Interview with The Frugal Traveler: New York Times columnist Seth Kugel


The travel community is filled with amazing people. Research and social media has given me the opportunity to reach out to a few prominent individuals with travel-focused lives. Seth Kugel writes The Frugal Traveler column in The New York Times. Over the phone we discussed his travels, tips, career and how he came to write this well-known column at this major news outlet. While he is writing, traveling and working on a book-here he shares his story and what he finds to be the gifts of travel.

the frugal traveler image

Seth Kugel: The Frugal Traveler

1.When did you get start traveling? As a child growing up in the greater Boston area, my family would travel to the beach every summer. When my parents thought my brother and I were old enough, we scrapped the beach and headed for the road. I took my first big trip to Wyoming and the west at the age of ten. Some other memorable childhood trips were trading houses with a family in England and traversing Canada by train. On my own, my first major trip was through a YMCA international camp exchange. At fifteen, I spent six weeks in Kenya doing a village work project with other teenagers. I started traveling again after college when I was teaching in New York City. Having a large base of immigrant students, I often traveled in the sumer to visit their families in the Dominican Republic.

2.How did you save money to be able to afford to travel often? Did you ever relocate based on your love of travel? Why? Going to the Dominican Republic didn’t cost much at the time. To travel there for one month was probably cheaper than actually staying and living in New York for the summer. Flights were inexpensive, and it was free for me to stay (I often bought groceries for the family to thank them). Yes, I did relocate once to Sao Paulo, Brazil. I like to learn languages and at the time I was learning Spanish and Portuguese. When I decided to make the leap to live abroad (2008-2010), I got a job as a freelancer and truly embraced the culture. Living somewhere is different than traveling; the gloss of travel sometimes disappears when you have to figure out how to get the electric turned on.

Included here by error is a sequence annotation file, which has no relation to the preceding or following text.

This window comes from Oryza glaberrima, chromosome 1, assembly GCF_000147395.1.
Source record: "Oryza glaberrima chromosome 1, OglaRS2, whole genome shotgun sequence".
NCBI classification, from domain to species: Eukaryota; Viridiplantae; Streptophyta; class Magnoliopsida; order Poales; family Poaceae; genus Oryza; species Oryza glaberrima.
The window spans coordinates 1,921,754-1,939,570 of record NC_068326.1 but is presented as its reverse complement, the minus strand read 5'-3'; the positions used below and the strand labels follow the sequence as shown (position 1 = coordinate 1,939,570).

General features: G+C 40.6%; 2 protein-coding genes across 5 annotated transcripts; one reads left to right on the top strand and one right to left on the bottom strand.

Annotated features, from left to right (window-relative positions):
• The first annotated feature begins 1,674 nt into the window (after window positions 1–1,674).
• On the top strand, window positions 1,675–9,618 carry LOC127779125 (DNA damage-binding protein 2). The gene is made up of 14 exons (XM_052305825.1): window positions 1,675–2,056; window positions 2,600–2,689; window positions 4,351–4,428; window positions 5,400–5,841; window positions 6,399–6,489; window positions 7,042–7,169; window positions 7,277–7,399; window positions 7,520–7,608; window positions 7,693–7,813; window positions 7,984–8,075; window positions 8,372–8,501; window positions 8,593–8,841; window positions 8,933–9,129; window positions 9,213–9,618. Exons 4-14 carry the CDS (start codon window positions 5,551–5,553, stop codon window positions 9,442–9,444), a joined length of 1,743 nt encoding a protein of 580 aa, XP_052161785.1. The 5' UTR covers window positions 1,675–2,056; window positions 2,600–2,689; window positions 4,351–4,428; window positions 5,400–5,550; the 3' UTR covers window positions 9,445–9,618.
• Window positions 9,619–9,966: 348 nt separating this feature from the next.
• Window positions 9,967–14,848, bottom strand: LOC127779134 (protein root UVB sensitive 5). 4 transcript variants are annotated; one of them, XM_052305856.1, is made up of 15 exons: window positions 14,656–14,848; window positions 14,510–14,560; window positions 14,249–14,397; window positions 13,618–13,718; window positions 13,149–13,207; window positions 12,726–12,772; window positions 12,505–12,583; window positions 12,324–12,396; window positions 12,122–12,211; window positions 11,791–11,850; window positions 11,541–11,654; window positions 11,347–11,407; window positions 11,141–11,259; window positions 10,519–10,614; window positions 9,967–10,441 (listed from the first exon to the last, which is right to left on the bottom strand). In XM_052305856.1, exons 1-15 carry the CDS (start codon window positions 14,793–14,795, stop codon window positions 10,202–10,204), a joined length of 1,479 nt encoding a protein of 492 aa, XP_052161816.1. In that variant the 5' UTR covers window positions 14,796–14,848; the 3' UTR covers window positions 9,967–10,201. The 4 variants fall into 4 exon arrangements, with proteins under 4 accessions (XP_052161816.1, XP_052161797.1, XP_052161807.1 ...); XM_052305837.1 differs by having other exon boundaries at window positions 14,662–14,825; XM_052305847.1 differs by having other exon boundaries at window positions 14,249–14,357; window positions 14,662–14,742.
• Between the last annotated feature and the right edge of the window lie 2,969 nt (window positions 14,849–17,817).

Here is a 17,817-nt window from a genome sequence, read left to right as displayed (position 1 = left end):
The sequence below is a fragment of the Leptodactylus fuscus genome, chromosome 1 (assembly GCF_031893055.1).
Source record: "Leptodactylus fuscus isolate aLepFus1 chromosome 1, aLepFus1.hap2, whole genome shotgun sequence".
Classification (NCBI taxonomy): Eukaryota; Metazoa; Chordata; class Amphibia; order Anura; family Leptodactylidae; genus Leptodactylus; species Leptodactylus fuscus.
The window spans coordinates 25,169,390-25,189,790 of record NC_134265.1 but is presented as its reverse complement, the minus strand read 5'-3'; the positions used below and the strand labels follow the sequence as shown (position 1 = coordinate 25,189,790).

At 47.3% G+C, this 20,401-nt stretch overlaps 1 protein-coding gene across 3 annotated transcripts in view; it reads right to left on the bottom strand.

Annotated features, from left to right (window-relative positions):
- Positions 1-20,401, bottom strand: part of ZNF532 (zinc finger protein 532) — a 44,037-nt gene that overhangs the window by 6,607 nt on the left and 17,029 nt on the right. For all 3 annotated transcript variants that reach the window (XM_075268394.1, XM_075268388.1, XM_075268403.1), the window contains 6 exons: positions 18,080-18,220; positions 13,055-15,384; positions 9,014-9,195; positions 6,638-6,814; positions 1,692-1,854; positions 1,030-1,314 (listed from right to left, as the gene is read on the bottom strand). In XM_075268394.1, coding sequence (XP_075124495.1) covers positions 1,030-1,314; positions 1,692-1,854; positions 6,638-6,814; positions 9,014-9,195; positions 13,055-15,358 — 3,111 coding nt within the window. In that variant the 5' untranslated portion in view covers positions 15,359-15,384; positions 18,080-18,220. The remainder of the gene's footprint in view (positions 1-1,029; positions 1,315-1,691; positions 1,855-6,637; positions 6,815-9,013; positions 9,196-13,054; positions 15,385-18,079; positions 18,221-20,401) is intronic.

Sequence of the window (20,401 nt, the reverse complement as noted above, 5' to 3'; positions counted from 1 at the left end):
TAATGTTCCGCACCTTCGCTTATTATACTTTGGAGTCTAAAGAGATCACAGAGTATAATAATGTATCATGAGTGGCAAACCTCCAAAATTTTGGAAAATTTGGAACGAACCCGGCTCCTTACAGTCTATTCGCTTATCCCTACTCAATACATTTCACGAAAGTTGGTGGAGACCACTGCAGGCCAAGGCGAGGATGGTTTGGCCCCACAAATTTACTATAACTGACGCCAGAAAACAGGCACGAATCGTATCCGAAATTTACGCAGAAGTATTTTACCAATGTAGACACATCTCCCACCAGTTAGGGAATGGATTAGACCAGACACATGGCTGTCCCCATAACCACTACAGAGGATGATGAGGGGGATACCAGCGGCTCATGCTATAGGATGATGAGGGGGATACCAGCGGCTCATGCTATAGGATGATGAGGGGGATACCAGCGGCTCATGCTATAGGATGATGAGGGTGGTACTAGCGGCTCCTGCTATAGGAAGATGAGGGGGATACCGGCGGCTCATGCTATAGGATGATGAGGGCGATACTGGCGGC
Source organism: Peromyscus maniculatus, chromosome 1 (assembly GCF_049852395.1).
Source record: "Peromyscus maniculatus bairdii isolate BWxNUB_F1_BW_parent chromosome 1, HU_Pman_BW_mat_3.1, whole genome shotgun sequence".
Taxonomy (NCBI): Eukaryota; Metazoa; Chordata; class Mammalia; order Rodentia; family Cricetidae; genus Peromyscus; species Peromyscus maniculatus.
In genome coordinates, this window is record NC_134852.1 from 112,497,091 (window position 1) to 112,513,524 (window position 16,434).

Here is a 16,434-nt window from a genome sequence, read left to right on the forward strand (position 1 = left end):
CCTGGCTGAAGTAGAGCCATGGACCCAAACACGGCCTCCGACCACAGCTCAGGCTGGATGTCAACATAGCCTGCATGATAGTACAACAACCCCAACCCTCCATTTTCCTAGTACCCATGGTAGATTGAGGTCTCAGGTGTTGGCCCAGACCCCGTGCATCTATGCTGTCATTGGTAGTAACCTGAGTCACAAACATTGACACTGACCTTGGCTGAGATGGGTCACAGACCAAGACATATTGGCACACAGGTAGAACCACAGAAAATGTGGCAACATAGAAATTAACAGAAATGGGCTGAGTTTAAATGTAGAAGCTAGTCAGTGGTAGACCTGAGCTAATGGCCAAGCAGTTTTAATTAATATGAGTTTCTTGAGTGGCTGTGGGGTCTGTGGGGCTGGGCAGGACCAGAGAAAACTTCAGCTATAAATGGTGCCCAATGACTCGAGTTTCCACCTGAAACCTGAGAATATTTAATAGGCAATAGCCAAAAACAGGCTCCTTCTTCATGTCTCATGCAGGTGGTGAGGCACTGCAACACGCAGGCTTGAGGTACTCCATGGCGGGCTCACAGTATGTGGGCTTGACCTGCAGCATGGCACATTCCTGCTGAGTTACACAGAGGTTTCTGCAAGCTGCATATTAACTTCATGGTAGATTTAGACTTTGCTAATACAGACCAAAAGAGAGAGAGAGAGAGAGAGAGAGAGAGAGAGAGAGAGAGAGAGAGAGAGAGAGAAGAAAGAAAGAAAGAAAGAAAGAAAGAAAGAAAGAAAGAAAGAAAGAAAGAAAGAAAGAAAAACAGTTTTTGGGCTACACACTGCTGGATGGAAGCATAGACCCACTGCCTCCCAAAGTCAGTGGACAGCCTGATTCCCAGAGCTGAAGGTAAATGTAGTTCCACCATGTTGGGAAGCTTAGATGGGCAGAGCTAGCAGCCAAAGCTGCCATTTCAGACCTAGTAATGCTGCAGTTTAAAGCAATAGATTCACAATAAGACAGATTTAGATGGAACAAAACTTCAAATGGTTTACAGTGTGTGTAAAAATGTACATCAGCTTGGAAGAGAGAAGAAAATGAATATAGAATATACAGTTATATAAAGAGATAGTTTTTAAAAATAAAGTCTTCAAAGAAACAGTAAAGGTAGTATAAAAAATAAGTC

3.What circumstances led you to make the jump to a travel-based existence as a writer? I was offered a job to write a travel column for the NY Times. I was a long time freelancer for the NY Times and this was a really cool opportunity. Travel was already part of what I was writing about and then it just became the greater focus.


4.When traveling for yourself how do you choose your destinations and for how long you’ll stay? What type of accommodations do you typically choose-apartment, hotel, couch-surfing? Since most of my travel is work-related, I haven’t gone anywhere for myself in the last four years. If I think about it, when I traveled a lot on my own (10 years ago), it was around a similar structure. (Now I do enjoy Air BnB, couch-surfing and small guest houses) I often chose my destinations in a way that would allow me to learn languages (mainly Spanish or Portuguese). Interestingly, when I was going to Brazil I bought a guidebook and a stranger who saw me reading it, came over to chat. He suggested a boat trip down a river in the Amazon that was used by locals to travel from one city to another. So that’s what I did – it was a boat on the river on the Columbian-Brazilian border to Manaus and then I flew to Rio.

5.Could you share your top two travel tips that you believe to be most important for travelers? #1 Don’t over plan and if you do, be ready to abandon the plans you make.  No matter what or how much you plan it won’t be perfect, but, I’ve never regretted abandoning a list or trying something unexpected. #2 Look at your itinerary and try to do a bit of something that’s not related to the formalized travel industry. If everything on your list is in Lonely Planet or can be found on TripAdvisor, try to inject a few other elements at random. Often times people confuse what is dangerous for your health with a social risk or being out of your comfort zone. Go explore.